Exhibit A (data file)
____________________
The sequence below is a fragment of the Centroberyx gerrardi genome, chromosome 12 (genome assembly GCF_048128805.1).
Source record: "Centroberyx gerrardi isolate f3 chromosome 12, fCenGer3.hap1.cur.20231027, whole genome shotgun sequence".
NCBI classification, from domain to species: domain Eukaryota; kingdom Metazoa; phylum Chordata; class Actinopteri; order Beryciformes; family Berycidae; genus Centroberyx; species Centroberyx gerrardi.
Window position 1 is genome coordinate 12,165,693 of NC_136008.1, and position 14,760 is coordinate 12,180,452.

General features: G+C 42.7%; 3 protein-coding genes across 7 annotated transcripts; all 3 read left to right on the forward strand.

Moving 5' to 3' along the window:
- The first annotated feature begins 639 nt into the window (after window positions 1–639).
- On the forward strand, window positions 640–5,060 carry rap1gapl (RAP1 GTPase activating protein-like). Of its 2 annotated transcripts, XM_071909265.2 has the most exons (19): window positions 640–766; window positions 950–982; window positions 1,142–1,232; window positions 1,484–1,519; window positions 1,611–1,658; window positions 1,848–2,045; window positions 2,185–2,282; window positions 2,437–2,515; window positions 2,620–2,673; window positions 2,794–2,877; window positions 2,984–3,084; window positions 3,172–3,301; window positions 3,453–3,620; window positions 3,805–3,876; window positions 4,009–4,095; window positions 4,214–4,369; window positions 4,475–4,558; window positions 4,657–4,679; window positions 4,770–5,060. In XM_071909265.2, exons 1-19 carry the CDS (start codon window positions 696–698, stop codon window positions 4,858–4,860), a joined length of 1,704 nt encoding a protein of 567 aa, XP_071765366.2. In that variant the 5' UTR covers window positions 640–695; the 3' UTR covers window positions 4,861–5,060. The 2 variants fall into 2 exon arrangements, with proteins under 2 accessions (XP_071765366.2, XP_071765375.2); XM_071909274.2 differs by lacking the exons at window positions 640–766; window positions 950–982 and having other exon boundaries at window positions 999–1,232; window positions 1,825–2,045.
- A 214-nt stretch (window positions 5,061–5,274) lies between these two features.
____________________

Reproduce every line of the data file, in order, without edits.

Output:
The sequence below is a fragment of the Centroberyx gerrardi genome, chromosome 12 (genome assembly GCF_048128805.1).
Source record: "Centroberyx gerrardi isolate f3 chromosome 12, fCenGer3.hap1.cur.20231027, whole genome shotgun sequence".
NCBI classification, from domain to species: domain Eukaryota; kingdom Metazoa; phylum Chordata; class Actinopteri; order Beryciformes; family Berycidae; genus Centroberyx; species Centroberyx gerrardi.
Window position 1 is genome coordinate 12,165,693 of NC_136008.1, and position 14,760 is coordinate 12,180,452.

General features: G+C 42.7%; 3 protein-coding genes across 7 annotated transcripts; all 3 read left to right on the forward strand.

Moving 5' to 3' along the window:
- The first annotated feature begins 639 nt into the window (after window positions 1–639).
- On the forward strand, window positions 640–5,060 carry rap1gapl (RAP1 GTPase activating protein-like). Of its 2 annotated transcripts, XM_071909265.2 has the most exons (19): window positions 640–766; window positions 950–982; window positions 1,142–1,232; window positions 1,484–1,519; window positions 1,611–1,658; window positions 1,848–2,045; window positions 2,185–2,282; window positions 2,437–2,515; window positions 2,620–2,673; window positions 2,794–2,877; window positions 2,984–3,084; window positions 3,172–3,301; window positions 3,453–3,620; window positions 3,805–3,876; window positions 4,009–4,095; window positions 4,214–4,369; window positions 4,475–4,558; window positions 4,657–4,679; window positions 4,770–5,060. In XM_071909265.2, exons 1-19 carry the CDS (start codon window positions 696–698, stop codon window positions 4,858–4,860), a joined length of 1,704 nt encoding a protein of 567 aa, XP_071765366.2. In that variant the 5' UTR covers window positions 640–695; the 3' UTR covers window positions 4,861–5,060. The 2 variants fall into 2 exon arrangements, with proteins under 2 accessions (XP_071765366.2, XP_071765375.2); XM_071909274.2 differs by lacking the exons at window positions 640–766; window positions 950–982 and having other exon boundaries at window positions 999–1,232; window positions 1,825–2,045.
- A 214-nt stretch (window positions 5,061–5,274) lies between these two features.